Soon after I got home, Powerful began working the garden, clearing the weeds and tilling the soil in the southwest corner of our L-shaped array of plots. At some point he had me cut down a sprawling evergreen bush that all of us agreed we had no use for. By the time he was done, Powerful's plot was a perfect little quadralateral, surrounded by its own moat.
At some point I went down to the greenhouse and, after reading the Wikipedia entry on boomerangs (having been reminded about them by an article in the latest Make Magazine), fell asleep on its upstairs couch, only rewakening to the sound of Gretchen calling me to a Zoom meeting with her family. This would be the one where we introduced Powerful to her parents in Washington, DC, and her brother's family in Arkansas. Three people on one camera is a crowd, I participated by myself from the laboratory, occasionally using Zoom's background feature to replace the cluttered scene behind me with various pictures (though the image-substitution algorithm had great difficulty figuring out what was foreground and what was background). At some point, the conversation lingered for a long time on "structuralism," which was one of Powerful's intellectual interests on the way to his master's degree. My eyes glaze over during discussions of such things, but the others (particularly Gretchen, her mother, and her brother) had things to contribute to the discussion. As had happened on the last Zoom call, both my niece and my nephew performed music, which is always a welcome break from the wall of voices.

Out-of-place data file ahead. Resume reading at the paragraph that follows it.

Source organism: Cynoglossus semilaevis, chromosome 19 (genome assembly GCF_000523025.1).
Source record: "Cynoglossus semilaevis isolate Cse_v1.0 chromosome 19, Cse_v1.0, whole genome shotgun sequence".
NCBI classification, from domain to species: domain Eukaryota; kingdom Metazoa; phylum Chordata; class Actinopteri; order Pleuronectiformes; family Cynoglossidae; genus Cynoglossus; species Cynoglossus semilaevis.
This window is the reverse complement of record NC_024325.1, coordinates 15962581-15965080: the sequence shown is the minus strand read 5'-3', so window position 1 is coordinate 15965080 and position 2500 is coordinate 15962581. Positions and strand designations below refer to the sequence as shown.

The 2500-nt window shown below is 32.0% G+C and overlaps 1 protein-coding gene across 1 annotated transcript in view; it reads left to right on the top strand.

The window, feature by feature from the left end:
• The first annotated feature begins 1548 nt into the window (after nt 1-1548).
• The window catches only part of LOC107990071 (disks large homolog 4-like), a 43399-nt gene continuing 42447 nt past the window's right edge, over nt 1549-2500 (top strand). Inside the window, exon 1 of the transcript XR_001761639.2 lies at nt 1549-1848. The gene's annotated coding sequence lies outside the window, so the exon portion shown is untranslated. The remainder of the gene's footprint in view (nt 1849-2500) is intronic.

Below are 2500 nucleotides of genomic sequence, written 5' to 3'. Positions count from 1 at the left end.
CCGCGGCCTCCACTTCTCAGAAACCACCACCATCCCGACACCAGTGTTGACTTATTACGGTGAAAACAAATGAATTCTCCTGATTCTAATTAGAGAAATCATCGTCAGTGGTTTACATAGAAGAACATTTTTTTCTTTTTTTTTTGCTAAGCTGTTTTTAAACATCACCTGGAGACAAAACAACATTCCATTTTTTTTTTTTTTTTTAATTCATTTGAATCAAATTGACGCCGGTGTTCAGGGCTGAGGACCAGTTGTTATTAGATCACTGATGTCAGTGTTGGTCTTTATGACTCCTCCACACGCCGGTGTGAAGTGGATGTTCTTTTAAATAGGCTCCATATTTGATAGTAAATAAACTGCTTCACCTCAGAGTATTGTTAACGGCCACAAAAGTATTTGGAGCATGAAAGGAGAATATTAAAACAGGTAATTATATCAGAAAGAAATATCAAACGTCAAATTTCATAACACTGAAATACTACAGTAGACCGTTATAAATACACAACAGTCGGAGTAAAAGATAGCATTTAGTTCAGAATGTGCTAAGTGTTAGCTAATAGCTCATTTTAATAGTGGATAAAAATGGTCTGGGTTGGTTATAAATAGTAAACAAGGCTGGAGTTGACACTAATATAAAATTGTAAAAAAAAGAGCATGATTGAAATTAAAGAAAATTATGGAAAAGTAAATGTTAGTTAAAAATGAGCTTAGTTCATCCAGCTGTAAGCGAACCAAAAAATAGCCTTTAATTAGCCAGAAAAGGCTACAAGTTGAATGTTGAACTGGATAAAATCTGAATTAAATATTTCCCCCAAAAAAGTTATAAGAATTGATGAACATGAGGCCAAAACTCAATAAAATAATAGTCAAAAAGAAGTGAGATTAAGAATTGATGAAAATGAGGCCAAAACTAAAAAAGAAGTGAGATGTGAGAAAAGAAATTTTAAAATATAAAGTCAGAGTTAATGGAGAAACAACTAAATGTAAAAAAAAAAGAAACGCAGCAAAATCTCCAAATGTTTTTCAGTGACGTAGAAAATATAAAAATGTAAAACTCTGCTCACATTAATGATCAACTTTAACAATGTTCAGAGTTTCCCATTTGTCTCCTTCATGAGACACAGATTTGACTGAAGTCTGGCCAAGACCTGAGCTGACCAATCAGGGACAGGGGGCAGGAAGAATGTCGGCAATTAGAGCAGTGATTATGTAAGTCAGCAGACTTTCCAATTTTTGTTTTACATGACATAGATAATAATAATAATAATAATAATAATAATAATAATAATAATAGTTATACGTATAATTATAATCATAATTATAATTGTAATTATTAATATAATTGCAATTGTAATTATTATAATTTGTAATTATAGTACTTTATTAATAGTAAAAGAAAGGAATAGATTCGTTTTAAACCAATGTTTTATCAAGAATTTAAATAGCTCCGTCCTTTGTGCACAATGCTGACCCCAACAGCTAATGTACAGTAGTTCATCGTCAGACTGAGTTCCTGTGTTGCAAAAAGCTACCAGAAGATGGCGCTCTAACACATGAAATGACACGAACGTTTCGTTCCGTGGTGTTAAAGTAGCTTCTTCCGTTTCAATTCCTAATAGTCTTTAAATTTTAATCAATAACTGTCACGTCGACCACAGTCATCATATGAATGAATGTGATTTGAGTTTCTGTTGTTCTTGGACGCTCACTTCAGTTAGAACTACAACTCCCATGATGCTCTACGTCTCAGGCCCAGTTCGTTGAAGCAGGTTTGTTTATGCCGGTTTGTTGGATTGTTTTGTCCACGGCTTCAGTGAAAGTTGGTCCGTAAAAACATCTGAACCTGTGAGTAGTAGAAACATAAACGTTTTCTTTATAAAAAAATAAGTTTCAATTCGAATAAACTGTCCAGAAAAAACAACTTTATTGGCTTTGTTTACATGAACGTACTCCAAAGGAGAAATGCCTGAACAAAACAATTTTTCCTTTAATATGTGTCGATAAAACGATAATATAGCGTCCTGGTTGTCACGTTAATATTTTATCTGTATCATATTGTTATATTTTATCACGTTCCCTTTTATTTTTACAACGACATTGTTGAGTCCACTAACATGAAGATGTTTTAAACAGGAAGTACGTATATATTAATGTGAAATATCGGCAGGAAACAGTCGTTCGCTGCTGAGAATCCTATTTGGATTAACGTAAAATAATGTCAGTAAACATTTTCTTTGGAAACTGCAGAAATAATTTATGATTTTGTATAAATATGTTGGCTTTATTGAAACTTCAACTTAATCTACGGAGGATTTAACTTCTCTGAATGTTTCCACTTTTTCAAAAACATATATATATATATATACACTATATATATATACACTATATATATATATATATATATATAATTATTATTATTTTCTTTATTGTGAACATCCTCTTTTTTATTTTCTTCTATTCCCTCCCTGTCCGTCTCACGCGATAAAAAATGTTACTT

While I'd been napping, Gretchen had baked a loaf of bread. And for dinner, Gretchen used slices of that bread to make tempeh reubens for dinner, while Powerful made a thick, complicate salad containing things like capers, onions, olives, and slices of sweet red pepper.


As Gretchen and I lay in the dark before falling asleep, another word from the morning's panagram came to me: legible. This led to a flurry of other words, including at least one additional panagram: illegible, illegibly, and legibly. Gretchen immediately entered them into her phone, and we finally arrived at genius. But even after she surprised herself by experimentally discovering that libelee is a word, we still hadn't found all the words. We were not queen bees.

Gretchen and Neville this morning.